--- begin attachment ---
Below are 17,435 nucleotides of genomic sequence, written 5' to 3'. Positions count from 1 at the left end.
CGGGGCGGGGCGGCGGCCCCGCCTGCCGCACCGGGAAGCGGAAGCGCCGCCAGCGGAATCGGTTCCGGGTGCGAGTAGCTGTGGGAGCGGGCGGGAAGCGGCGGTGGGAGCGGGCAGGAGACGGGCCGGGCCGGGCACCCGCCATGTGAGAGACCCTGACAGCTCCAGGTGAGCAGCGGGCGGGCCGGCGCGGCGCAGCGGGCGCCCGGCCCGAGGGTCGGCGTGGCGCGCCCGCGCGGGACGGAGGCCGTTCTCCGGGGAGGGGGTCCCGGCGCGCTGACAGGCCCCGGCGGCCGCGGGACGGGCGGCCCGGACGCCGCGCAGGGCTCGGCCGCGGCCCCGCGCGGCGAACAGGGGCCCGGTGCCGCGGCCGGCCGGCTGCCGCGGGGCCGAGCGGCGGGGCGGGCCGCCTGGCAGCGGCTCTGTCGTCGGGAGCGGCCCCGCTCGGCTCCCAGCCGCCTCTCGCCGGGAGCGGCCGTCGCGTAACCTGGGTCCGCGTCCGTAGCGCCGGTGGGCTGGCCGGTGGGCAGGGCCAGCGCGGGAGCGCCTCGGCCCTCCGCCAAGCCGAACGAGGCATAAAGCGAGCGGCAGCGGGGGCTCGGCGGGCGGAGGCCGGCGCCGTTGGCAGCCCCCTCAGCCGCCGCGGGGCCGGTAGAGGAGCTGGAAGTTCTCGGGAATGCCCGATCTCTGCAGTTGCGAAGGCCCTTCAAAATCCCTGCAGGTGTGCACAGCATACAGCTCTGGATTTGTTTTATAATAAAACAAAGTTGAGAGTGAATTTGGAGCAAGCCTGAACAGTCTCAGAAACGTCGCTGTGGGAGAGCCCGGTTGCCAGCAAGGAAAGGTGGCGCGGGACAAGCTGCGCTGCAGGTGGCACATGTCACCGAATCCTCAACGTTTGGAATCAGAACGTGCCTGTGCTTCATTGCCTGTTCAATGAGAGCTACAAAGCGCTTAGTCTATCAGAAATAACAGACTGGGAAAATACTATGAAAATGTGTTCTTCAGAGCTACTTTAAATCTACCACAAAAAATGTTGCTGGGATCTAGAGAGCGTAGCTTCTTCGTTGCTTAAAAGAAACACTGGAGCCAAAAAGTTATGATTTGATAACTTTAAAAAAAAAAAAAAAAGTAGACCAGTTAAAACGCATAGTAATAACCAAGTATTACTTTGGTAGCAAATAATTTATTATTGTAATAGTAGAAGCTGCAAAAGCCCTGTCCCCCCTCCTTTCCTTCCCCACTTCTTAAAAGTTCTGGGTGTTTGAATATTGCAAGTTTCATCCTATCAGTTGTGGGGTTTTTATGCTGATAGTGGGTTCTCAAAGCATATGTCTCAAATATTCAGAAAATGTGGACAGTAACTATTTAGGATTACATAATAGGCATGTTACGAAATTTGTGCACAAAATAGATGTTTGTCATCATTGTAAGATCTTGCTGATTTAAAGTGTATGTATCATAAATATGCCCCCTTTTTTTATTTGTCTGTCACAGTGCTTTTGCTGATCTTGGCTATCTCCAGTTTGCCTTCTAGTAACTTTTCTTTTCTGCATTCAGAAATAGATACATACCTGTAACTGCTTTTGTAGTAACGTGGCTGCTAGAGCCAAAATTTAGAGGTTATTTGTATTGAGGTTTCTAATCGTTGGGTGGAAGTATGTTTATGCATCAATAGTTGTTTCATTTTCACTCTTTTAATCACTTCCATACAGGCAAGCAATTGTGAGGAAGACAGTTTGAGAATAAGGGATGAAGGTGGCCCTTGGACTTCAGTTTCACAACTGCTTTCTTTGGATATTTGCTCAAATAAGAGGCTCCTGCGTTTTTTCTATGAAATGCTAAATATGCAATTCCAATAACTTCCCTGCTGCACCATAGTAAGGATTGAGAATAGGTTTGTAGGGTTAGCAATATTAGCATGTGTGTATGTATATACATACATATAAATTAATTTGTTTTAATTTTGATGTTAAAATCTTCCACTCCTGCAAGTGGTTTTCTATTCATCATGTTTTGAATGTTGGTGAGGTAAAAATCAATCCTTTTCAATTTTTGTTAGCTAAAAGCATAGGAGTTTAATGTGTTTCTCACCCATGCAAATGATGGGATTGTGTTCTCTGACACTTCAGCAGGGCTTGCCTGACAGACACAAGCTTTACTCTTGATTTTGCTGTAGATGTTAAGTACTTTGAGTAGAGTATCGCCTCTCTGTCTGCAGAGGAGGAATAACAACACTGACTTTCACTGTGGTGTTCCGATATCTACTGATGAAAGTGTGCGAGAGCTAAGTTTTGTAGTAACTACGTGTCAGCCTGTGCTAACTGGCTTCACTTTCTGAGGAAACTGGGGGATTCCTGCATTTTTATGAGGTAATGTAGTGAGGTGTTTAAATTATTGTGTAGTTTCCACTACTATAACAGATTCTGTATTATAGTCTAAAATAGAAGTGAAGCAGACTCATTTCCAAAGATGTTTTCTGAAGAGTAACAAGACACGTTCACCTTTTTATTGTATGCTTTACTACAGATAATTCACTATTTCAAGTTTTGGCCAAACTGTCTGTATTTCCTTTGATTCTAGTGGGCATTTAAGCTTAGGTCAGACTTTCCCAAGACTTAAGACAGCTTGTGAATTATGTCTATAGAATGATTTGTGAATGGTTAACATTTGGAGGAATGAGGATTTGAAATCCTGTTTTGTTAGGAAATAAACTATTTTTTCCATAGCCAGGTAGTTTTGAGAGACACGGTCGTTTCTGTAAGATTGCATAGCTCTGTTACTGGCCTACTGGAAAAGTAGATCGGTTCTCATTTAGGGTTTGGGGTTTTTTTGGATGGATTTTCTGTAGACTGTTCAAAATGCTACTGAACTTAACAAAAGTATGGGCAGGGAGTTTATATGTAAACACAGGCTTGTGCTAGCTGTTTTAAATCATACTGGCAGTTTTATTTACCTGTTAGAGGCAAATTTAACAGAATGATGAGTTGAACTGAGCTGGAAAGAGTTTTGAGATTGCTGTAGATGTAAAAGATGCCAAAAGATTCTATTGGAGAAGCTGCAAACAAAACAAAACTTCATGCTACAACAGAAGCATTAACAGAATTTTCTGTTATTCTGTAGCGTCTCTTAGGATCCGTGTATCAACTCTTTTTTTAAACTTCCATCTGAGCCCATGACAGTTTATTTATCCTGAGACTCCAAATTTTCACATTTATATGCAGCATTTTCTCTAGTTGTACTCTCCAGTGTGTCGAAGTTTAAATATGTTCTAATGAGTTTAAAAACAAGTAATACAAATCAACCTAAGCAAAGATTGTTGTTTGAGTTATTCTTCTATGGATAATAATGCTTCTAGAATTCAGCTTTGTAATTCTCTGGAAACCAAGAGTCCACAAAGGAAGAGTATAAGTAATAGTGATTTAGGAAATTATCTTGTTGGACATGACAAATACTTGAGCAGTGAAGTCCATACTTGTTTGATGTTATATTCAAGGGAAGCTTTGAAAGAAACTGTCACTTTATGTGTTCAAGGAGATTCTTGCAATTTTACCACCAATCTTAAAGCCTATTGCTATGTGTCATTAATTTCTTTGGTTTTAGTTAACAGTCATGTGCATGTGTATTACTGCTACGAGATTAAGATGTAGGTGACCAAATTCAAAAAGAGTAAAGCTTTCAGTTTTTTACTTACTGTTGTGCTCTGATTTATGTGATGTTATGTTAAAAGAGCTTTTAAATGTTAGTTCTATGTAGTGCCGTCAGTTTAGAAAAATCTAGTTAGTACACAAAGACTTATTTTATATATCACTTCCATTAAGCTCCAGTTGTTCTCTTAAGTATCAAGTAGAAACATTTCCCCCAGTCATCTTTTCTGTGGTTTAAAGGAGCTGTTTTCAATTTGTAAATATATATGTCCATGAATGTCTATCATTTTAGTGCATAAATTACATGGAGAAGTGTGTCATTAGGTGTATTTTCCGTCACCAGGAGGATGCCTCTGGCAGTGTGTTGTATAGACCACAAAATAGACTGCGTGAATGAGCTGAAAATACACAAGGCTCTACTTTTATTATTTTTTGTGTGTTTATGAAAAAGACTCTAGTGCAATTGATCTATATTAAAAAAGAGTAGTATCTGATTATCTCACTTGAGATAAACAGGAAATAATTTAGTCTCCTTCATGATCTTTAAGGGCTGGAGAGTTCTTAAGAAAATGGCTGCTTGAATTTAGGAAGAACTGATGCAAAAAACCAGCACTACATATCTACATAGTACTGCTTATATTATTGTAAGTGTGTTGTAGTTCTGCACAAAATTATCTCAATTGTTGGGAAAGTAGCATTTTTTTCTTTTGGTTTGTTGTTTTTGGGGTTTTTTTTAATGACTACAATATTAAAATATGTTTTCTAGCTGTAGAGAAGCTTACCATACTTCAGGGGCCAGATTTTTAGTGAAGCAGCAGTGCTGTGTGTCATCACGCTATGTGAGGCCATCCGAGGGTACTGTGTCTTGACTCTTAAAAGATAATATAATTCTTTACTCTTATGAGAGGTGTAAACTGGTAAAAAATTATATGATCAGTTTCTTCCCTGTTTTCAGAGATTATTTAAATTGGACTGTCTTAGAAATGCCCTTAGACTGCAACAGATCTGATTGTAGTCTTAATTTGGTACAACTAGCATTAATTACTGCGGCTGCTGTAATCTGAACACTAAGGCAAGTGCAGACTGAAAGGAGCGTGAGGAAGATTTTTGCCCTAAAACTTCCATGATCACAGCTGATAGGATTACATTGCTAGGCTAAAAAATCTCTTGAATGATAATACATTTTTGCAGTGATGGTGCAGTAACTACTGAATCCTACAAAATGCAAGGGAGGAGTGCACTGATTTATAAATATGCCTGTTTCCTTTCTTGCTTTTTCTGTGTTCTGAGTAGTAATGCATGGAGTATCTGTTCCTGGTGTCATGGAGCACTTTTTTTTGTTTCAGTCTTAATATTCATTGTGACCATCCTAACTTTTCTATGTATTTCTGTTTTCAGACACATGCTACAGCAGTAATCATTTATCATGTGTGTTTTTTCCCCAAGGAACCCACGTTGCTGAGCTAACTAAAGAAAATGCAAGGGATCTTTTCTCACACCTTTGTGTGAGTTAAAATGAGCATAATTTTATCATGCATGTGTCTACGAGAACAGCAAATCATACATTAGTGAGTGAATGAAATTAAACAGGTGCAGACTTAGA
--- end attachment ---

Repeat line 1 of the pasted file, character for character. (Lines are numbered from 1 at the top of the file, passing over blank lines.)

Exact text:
Below are 17,435 nucleotides of genomic sequence, written 5' to 3'. Positions count from 1 at the left end.